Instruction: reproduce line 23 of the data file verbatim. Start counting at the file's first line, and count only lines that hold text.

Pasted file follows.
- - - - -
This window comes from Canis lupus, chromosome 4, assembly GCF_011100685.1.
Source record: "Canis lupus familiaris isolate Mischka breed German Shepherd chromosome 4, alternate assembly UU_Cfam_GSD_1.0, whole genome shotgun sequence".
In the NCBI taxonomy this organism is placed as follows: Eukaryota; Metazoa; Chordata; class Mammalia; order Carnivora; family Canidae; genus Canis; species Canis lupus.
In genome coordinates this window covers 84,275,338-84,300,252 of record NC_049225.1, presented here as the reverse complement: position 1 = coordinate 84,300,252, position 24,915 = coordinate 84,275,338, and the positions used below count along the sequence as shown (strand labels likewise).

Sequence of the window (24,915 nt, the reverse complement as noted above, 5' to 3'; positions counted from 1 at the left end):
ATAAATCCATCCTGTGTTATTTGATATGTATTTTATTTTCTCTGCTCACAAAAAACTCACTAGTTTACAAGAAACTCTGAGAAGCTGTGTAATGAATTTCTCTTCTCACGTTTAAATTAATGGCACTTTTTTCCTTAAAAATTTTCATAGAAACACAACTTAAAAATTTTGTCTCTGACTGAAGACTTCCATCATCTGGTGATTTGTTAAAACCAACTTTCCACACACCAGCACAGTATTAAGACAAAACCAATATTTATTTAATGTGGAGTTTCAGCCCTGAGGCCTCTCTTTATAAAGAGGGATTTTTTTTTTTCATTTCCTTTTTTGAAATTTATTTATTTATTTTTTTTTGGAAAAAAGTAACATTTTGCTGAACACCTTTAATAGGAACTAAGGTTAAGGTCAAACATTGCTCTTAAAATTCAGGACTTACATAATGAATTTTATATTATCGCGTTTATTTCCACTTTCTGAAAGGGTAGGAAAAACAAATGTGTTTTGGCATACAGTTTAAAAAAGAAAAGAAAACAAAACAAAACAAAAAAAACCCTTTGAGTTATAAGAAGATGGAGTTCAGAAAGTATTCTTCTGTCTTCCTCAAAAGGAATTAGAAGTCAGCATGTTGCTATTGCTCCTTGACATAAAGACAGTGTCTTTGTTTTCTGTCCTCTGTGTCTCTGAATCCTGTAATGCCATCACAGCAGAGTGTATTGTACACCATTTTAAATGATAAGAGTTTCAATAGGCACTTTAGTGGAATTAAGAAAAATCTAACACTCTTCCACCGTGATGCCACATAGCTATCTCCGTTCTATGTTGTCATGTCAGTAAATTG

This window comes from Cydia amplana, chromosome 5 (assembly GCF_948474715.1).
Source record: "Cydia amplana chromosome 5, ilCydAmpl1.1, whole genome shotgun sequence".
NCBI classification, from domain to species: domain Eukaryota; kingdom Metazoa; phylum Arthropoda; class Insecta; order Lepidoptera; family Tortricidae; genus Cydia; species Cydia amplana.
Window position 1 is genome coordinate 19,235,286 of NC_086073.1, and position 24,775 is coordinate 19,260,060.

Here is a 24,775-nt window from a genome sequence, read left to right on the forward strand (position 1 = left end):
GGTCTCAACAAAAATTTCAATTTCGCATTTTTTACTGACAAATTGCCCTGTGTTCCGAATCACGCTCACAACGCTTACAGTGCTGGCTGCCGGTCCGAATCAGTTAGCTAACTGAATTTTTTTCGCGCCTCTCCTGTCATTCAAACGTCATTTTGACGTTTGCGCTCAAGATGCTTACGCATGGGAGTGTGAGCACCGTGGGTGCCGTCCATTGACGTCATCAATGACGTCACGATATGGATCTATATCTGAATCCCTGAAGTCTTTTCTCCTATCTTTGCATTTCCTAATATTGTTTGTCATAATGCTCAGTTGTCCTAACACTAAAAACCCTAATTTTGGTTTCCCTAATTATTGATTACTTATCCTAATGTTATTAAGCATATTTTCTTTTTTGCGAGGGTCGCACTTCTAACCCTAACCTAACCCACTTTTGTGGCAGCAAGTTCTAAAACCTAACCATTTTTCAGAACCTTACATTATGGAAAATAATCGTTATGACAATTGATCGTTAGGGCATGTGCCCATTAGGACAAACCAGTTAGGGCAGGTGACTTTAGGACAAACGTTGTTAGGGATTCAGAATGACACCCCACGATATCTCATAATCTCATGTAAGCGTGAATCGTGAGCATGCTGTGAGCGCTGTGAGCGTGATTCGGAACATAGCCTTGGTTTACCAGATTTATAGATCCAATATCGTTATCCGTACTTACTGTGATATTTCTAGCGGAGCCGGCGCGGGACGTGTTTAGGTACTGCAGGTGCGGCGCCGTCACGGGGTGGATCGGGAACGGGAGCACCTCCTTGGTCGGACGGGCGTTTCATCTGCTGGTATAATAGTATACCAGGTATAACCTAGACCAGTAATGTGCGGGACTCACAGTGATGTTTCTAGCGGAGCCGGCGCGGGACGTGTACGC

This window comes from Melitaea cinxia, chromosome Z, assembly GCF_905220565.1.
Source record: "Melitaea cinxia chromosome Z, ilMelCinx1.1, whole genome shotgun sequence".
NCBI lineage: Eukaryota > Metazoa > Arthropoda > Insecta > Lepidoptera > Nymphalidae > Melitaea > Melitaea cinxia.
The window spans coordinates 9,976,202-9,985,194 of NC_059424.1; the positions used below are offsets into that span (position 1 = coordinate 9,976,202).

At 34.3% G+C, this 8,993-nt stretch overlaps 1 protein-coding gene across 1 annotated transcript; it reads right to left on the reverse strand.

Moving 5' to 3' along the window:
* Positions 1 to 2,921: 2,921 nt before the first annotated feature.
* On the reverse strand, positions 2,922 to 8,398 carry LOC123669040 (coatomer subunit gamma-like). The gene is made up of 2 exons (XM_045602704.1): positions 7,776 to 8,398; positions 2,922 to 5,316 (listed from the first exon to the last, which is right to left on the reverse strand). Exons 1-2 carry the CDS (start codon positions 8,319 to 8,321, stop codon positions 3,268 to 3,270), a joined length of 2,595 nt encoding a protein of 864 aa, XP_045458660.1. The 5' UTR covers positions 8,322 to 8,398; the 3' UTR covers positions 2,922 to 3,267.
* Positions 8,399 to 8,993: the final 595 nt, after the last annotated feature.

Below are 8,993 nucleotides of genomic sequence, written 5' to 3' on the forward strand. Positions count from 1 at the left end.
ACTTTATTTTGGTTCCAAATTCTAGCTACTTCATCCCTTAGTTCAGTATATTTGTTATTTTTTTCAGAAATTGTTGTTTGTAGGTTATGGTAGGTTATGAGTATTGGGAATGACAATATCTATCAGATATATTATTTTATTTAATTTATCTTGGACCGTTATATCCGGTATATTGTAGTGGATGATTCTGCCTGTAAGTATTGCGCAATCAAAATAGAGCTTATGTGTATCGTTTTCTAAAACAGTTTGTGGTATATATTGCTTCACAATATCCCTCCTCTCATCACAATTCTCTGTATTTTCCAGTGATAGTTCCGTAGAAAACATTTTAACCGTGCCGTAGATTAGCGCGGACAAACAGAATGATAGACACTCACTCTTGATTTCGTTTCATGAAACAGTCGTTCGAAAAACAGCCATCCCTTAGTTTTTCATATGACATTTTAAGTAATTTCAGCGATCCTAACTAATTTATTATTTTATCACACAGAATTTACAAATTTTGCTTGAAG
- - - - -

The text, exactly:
ACTTTATTTTGGTTCCAAATTCTAGCTACTTCATCCCTTAGTTCAGTATATTTGTTATTTTTTTCAGAAATTGTTGTTTGTAGGTTATGGTAGGTTATGAGTATTGGGAATGACAATATCTATCAGATATATTATTTTATTTAATTTATCTTGGACCGTTATATCCGGTATATTGTAGTGGATGATTCTGCCTGTAAGTATTGCGCAATCAAAATAGAGCTTATGTGTATCGTTTTCTAAAACAGTTTGTGGTATATATTGCTTCACAATATCCCTCCTCTCATCACAATTCTCTGTATTTTCCAGTGATAGTTCCGTAGAAAACATTTTAACCGTGCCGTAGATTAGCGCGGACAAACAGAATGATAGACACTCACTCTTGATTTCGTTTCATGAAACAGTCGTTCGAAAAACAGCCATCCCTTAGTTTTTCATATGACATTTTAAGTAATTTCAGCGATCCTAACTAATTTATTATTTTATCACACAGAATTTACAAATTTTGCTTGAAG